Shape of allied health: an environmental scan of 27 allied health professions in VictoriaSusan A. Nancarrow A E , Gretchen Young B , Katy O’Callaghan C , Mathew Jenkins D , Kathleen Philip D and Kegan Barlow A
B Young Futures, 98 Kilkivan Avenue, Kenmore, Brisbane, Qld 4069, Australia. Email: email@example.com
C Outpost Consulting, PO Box 23, Mt Nebo, Qld 4520, Australia. Email: firstname.lastname@example.org
E Corresponding author. Email: email@example.com
Australian Health Review 41(3) 327-335 https://doi.org/10.1071/AH16026
Submitted: 3 February 2016 Accepted: 12 May 2016 Published: 11 August 2016
Objective In 2015, the Victorian Department of Health and Human Services commissioned the Victorian Allied Health Workforce Research Program to provide data on allied health professions in the Victorian public, private and not-for-profit sectors. Herein we present a snapshot of the demographic profiles and distribution of these professions in Victoria and discuss the workforce implications.
Methods The program commenced with an environmental scan of 27 allied health professions in Victoria. This substantial scoping exercise identified existing data, resources and contexts for each profession to guide future data collection and research. Each environmental scan reviewed existing data relating to the 27 professions, augmented by an online questionnaire sent to the professional bodies representing each discipline.
Results Workforce data were patchy but, based on the evidence available, the allied health professions in Victoria vary greatly in size (ranging from just 17 child life therapists to 6288 psychologists), are predominantly female (83% of professions are more than 50% female) and half the professions report that 30% of their workforce is aged under 30 years. New training programs have increased workforce inflows to many professions, but there is little understanding of attrition rates. Professions reported a lack of senior positions in the public sector and a concomitant lack of senior specialised staff available to support more junior staff. Increasing numbers of allied health graduates are being employed directly in private practice because of a lack of growth in new positions in the public sector and changing funding models. Smaller professions reported that their members are more likely to be professionally isolated within an allied health team or larger organisations. Uneven rural–urban workforce distribution was evident across most professions.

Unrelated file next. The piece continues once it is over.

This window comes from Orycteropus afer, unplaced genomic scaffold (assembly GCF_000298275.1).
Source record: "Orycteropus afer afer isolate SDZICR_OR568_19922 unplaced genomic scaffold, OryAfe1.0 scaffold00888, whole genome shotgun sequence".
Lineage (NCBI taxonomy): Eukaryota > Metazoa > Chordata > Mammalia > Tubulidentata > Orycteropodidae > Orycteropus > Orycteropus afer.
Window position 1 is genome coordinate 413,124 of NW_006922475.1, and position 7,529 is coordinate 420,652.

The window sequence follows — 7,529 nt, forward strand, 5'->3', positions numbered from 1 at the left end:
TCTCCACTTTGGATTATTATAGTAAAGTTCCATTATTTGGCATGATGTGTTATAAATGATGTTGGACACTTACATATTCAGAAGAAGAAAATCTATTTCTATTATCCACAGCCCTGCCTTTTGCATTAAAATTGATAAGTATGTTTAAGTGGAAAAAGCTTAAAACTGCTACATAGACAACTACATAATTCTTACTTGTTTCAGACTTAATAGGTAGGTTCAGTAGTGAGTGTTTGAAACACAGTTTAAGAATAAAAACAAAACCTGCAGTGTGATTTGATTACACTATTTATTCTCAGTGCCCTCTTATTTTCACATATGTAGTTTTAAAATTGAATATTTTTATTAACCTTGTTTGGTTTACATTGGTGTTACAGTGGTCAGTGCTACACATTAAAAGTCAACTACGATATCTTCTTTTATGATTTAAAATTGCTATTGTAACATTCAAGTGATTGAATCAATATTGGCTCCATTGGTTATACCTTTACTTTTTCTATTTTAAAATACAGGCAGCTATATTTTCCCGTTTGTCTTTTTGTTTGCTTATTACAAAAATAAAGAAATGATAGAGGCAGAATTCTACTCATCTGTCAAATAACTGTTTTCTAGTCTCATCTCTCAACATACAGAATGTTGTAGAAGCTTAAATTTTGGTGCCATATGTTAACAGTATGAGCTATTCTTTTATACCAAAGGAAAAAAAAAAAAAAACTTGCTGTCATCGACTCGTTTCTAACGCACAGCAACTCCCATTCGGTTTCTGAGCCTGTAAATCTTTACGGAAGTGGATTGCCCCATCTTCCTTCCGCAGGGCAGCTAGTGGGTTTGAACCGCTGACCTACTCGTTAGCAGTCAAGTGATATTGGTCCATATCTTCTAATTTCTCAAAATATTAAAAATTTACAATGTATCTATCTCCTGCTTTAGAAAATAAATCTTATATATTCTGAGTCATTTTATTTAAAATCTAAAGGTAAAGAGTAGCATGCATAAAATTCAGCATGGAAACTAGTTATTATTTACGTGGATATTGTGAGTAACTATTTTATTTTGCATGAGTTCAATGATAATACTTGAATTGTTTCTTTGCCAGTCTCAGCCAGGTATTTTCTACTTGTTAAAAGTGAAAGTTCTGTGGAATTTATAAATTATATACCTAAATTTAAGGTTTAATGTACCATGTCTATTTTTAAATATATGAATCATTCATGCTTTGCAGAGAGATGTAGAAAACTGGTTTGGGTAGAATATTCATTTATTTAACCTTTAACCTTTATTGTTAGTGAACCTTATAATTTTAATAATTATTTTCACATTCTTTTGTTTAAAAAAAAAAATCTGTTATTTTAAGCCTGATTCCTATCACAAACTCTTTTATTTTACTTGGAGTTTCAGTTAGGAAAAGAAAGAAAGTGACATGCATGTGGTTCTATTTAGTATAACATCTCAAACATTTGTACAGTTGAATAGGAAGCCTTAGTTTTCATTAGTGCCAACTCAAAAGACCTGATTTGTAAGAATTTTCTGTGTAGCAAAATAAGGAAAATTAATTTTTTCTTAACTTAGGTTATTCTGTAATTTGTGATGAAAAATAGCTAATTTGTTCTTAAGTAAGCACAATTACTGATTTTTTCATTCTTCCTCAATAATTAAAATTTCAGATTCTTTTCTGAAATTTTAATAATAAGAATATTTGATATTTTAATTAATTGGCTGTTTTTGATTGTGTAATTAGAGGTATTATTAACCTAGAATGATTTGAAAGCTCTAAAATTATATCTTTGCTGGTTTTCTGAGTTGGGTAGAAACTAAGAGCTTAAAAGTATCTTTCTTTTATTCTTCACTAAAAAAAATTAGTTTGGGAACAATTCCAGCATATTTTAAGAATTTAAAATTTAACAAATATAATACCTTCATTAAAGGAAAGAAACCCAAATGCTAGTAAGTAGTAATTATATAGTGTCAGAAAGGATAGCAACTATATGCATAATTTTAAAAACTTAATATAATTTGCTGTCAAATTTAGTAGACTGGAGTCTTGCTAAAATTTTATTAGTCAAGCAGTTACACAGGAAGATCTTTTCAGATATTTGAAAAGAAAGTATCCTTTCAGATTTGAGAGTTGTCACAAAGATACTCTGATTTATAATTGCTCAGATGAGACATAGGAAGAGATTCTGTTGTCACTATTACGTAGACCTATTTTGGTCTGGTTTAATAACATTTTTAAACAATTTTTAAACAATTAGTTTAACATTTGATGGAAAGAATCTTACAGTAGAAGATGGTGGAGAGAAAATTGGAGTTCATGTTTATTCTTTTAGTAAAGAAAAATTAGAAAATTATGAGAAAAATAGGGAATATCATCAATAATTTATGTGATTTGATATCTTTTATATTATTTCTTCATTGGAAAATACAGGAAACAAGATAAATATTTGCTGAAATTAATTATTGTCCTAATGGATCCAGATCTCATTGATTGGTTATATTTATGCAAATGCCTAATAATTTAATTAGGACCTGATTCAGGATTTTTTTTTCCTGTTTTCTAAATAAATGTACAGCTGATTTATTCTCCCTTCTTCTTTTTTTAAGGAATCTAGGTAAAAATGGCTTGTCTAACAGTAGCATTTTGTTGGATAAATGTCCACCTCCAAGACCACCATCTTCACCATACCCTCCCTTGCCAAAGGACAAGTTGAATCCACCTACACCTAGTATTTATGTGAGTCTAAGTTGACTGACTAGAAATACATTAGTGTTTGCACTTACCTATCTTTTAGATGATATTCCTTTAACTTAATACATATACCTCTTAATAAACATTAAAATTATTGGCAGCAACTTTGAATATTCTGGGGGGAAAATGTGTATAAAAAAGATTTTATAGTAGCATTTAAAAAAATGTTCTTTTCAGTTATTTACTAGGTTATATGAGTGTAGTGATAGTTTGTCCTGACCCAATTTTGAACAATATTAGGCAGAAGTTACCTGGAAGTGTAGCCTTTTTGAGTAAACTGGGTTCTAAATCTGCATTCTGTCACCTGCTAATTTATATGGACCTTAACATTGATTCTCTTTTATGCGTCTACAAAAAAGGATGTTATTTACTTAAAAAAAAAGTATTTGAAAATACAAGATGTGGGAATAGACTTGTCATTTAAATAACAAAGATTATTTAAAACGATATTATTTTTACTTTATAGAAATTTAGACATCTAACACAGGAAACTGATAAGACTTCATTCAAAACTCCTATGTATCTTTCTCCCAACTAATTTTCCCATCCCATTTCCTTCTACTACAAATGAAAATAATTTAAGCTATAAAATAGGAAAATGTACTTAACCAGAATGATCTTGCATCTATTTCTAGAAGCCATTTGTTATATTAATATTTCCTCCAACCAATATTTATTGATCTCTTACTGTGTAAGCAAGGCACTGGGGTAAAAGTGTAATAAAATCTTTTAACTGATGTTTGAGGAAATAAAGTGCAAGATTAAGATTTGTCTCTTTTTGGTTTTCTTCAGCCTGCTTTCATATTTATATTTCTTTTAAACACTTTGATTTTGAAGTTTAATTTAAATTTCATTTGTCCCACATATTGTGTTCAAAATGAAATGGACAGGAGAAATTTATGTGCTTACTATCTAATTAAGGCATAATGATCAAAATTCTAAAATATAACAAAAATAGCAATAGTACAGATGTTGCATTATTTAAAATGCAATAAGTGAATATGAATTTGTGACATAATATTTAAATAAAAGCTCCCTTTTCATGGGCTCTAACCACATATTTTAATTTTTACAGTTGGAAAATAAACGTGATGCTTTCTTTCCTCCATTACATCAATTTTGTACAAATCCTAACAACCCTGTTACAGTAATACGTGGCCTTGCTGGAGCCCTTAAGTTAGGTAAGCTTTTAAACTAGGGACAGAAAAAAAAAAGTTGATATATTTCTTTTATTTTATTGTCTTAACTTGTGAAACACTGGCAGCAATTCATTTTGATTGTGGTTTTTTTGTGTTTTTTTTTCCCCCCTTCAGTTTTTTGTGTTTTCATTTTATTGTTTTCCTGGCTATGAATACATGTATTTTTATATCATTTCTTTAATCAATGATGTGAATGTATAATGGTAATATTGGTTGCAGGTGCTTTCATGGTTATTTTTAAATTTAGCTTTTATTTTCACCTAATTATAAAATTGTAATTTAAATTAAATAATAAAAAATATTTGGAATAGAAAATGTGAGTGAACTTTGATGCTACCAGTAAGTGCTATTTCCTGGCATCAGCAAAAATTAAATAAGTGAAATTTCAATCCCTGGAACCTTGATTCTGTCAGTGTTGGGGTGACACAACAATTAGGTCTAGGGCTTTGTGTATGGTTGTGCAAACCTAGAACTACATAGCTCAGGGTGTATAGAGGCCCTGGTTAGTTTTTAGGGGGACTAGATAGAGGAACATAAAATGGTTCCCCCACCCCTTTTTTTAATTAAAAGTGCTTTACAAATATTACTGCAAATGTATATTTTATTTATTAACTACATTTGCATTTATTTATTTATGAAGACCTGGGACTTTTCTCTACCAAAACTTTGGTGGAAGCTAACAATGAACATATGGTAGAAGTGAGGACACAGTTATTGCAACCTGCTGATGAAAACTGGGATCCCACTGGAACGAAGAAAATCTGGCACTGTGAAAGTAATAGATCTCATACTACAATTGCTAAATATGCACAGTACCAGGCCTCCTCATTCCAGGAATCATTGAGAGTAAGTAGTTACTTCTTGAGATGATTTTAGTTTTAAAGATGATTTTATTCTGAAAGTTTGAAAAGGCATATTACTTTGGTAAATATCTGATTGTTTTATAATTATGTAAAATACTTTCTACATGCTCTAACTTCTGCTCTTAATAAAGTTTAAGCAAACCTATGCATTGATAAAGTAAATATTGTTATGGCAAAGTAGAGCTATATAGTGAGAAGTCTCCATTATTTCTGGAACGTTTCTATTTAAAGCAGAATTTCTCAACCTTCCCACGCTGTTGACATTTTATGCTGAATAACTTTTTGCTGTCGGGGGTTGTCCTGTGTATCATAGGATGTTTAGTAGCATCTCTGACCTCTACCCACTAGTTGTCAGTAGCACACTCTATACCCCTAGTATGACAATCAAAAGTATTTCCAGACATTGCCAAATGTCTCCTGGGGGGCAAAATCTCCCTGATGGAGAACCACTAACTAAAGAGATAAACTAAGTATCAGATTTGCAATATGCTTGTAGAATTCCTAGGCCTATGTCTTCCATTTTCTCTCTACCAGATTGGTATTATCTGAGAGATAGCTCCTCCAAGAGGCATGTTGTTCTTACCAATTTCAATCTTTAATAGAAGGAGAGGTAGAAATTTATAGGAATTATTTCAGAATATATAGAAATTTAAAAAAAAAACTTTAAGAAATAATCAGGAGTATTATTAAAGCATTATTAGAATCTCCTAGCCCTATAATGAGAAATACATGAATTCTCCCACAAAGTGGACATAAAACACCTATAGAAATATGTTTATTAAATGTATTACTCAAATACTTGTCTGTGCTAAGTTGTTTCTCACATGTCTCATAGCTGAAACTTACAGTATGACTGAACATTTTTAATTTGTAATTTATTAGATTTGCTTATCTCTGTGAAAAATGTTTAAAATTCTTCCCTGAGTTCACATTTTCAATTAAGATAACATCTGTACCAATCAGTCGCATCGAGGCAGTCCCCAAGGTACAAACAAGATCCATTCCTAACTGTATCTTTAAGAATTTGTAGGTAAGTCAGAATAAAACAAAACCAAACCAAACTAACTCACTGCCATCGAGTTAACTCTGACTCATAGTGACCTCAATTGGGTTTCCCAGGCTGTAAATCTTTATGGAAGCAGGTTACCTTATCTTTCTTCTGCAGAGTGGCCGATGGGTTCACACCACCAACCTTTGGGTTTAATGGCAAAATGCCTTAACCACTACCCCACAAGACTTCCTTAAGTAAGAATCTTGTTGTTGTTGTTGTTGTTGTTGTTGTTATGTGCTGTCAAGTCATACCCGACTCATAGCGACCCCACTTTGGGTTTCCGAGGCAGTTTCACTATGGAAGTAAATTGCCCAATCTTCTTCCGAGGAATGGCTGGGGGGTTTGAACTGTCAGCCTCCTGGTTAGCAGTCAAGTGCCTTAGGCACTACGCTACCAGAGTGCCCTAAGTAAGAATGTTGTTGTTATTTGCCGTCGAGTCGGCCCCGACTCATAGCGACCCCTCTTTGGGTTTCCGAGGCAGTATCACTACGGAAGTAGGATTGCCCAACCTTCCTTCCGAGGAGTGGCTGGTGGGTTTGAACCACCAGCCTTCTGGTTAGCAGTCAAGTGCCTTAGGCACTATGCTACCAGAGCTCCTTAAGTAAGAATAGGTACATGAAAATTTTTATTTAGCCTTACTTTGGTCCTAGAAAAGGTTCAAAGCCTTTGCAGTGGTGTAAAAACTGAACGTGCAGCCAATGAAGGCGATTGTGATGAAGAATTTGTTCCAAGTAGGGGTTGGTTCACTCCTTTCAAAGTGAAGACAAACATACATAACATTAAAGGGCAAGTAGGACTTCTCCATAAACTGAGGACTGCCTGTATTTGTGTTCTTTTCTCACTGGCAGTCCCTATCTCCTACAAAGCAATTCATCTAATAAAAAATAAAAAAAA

Conclusions Workforce planning for allied health is extremely complex because of the lack of data, fragmented funding and regulatory frameworks and diverse employment contexts.
What is known about this topic? There is a lack of good-quality workforce data on the allied health professions generally. The allied health workforce is highly feminised and unevenly distributed geographically, but there is little analysis of these issues across professions.
What does this paper add? The juxtaposition of the health workforce demographics and distribution of 27 allied health professions in Victoria illustrates some clear trends and identifies several common themes across professions.
What are the implications for practitioners? There are opportunities for the allied health professions to collectively address several of the common issues to achieve economies of scale, given the large number of professions and small size of many.
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